PISCES: Patagonian Ice field Shrinkage impacts on Coastal and fjord EcosystemS

Lead Research Organisation: University of Bristol
Department Name: Geographical Sciences

Abstract

Ocean basins across a large proportion of the Earth's surface receive substantial freshwater and sediment input from glaciers and ice sheets. This freshwater input is increasing and will continue to do so as rising air and ocean temperatures enhance rates of ice melting and stimulate the collapse of floating glacier tongues. This is true of glaciers draining the Patagonian Ice Fields, the largest ice mass in the Southern hemisphere outside of Antarctica, almost all of which have thinned and retreated in recent decades. The physical impacts of Patagonian meltwater discharge on the oceans are becoming better studied, driven by a need to predict future sea level rise and future water supply for human settlements. However, the biological dimension of this freshwater export, is poorly understood. Large fjord systems act as receiving waters for glacial runoff and ice discharge in Patagonia, and together with marine waters, boast highly productive ecosystems and associated fisheries. The impact of glacial freshwater inputs to these ecosystems is likely to be important for several reasons. First, inputs of dilute glacial meltwater create a stable stratified water column for phytoplankton growth, but simultaneously may reduce nutrient supplies from vertical mixing. Second, glacial runoff and icebergs likely act as "fertilisers", being rich in highly bioavailable dissolved organic matter and other major nutrients, such as iron, phosphorus, nitrogen and silicon. Last, the high suspended particulate matter load of glacial runoff is likely to have a dual effect, adding further nutrients but creating light limiting conditions for plankton within inner fjord systems. These impacts on downstream ecosystems are likely to intensify as glacial freshwaer fluxes rise. Key unknowns at present are: 1) the magnitude, character and timing of glacial nutrient and sediment delivery to Patagonian fjord ecosystems; 2) how these inputs may alter in a warming world; and 3) the sensitivity of downstream ecosystem productivity and biodiversity to such inputs. PISCES will test the hypothesis that Patagonian Ice Field FW fluxes have a natural fertilisation impact upon downstream fjord and marine productivity, via a combination of field-based research and biogeochemical modelling. PISCES will generate the first ice-to-ocean dataset of riverine nutrient fluxes and biological response across a broad latitudinal transect in Patagonia. This will provide an important utility for policy makers managing freshwater supply, quality, marine ecosystems and fisheries in the region.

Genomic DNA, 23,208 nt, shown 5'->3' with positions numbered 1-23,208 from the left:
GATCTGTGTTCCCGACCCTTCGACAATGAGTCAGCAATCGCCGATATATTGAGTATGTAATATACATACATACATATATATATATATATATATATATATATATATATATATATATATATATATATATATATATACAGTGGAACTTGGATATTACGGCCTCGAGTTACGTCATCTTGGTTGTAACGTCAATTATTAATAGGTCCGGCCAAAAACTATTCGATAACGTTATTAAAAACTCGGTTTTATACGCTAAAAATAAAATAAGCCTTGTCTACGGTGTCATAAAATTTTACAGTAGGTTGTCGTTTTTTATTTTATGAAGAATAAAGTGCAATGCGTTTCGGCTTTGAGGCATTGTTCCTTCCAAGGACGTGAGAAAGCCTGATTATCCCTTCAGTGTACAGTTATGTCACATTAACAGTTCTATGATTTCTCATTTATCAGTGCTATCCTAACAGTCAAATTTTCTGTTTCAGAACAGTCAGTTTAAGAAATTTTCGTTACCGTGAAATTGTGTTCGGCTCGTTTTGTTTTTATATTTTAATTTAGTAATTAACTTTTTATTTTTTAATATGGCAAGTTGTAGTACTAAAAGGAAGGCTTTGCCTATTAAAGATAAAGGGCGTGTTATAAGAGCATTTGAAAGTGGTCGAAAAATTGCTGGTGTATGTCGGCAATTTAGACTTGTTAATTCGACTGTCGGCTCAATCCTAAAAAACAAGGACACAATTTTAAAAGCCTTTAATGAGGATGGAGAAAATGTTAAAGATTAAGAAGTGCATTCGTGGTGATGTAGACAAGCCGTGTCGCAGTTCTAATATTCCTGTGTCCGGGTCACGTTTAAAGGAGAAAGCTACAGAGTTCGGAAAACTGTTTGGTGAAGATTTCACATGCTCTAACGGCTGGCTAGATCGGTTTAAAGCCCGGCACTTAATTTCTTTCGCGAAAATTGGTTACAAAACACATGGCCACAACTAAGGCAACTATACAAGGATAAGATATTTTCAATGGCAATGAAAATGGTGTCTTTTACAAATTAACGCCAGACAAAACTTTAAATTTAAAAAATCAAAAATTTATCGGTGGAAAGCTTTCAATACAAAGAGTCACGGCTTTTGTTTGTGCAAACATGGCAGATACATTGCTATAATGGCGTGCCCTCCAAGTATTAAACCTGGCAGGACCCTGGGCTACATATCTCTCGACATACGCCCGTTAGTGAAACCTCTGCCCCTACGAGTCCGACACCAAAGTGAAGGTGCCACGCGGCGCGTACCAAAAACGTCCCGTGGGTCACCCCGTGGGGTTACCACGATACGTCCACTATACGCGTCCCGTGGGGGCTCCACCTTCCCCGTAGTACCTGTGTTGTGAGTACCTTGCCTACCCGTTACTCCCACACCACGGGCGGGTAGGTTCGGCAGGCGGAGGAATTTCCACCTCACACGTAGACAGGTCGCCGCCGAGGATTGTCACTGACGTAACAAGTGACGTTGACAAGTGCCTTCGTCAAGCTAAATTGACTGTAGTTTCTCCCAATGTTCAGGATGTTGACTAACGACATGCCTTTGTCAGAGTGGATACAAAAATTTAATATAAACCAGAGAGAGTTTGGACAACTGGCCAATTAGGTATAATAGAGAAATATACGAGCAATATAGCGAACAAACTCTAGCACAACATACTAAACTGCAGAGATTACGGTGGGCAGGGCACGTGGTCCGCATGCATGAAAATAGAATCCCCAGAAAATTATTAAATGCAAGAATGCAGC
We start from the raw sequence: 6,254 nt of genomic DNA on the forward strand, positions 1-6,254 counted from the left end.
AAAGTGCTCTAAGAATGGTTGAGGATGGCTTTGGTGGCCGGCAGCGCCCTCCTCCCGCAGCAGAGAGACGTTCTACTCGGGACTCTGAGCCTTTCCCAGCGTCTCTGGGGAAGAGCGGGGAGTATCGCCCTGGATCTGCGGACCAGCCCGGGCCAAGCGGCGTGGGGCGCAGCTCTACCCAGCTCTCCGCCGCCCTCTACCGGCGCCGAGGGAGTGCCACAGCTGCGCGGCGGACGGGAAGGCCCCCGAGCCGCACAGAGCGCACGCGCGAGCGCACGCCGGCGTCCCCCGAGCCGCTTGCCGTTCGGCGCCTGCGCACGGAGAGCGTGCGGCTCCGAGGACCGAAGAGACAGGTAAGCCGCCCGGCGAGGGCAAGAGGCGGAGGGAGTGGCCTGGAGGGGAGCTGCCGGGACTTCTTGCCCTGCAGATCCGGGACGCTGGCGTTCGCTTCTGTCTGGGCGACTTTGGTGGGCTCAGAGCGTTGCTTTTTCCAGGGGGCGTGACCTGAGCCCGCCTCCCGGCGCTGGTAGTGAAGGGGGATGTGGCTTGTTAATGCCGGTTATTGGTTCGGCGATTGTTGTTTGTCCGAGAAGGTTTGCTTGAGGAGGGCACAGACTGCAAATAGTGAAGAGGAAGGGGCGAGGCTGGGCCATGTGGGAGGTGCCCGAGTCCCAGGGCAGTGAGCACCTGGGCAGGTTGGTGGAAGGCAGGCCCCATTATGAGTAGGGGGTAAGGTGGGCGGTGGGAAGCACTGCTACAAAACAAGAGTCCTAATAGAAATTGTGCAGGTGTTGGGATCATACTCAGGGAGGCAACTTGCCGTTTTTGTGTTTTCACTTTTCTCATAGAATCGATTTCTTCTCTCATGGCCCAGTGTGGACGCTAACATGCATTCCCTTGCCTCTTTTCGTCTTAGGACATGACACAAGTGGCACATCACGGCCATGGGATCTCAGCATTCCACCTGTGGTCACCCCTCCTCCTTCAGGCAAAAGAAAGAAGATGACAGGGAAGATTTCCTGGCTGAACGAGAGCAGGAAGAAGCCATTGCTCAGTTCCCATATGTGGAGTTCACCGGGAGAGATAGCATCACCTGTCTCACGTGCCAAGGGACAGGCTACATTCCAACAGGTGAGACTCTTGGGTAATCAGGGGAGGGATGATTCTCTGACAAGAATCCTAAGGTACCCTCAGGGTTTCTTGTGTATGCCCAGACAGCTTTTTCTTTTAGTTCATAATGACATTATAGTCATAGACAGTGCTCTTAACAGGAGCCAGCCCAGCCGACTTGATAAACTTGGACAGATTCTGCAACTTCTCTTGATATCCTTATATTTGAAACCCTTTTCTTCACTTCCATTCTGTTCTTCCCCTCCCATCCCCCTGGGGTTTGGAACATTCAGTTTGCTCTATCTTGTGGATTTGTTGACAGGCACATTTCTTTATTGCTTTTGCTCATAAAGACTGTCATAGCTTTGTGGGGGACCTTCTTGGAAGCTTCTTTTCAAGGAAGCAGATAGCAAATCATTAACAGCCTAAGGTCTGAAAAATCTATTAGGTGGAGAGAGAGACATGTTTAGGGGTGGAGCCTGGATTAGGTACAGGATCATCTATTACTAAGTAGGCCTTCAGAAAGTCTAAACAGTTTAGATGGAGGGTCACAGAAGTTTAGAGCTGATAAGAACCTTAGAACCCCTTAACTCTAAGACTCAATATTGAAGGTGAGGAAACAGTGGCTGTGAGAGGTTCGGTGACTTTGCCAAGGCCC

Planned Impact

We anticipate that PISCES will make a major impact on the current state of science of ice-ocean biogeochemical and biological interaction. There are three main groups of beneficiaries and we will disseminate findings of the research project to these groups in the following ways

1) Scientific research communities: there will a clear interest in the outputs of this project across a wide range of scientific disciplines. The final project meeting to be held in Chile (Huinay) will be organized as a workshop on "Terrestrial nutrient cycling in the past/present and impacts on downstream ecosystems" and we will invite a range of key scientists in this field. After the second year of the project, we will host sessions on nutrient cycling and associated downstream impact in glaciated regions at large international conferences - e.g. AGU and Goldschmidt. This will provide an opportunity for members of the project to present project work to a large number of scientists, as well as inviting others to present/discuss their work. We also plan to set up exchange programmes between institutions. This will include exchange of undergraduate, masters and PhD students for short placements and summer fieldwork placements. In the long-term we will implement study abroad ties for undergraduate degree programmes. Similar schemes have already been successfully executed in Bristol with European, North American and antipodean institutions by Co-I Anesio.

2) Policy makers: there is currently a great scientific and societal need to predict how changes in glaciated regions will impact downstream hydrology and biology. The University of Bristol's Cabot Institute (http://www.bris.ac.uk/cabot/) was established to ensure societally relevant environmental research could be linked and embedded within the social sciences, with an aim of influencing stakeholders. All the Bristol members of this project are affiliated members of Cabot Institute. We will look to leverage use of the working links that the institute has in place with the Government Office for Science, the All Party Parliamentary Climate Change Group, the Environment Agency and the Met Office to ensure the policy implications of our work are well read. Additionally, members of this project are active contributors to the UK Polar Partnerships Committee (Tranter sits on the committee), APECS (Association of Polar Early Career Researchers, Hawkings) and the UK Polar Network (Hawkings), and SCAR (Scientific Committee on Antarctic Research; Wadham). These bodies also have connections to national and international policy makers.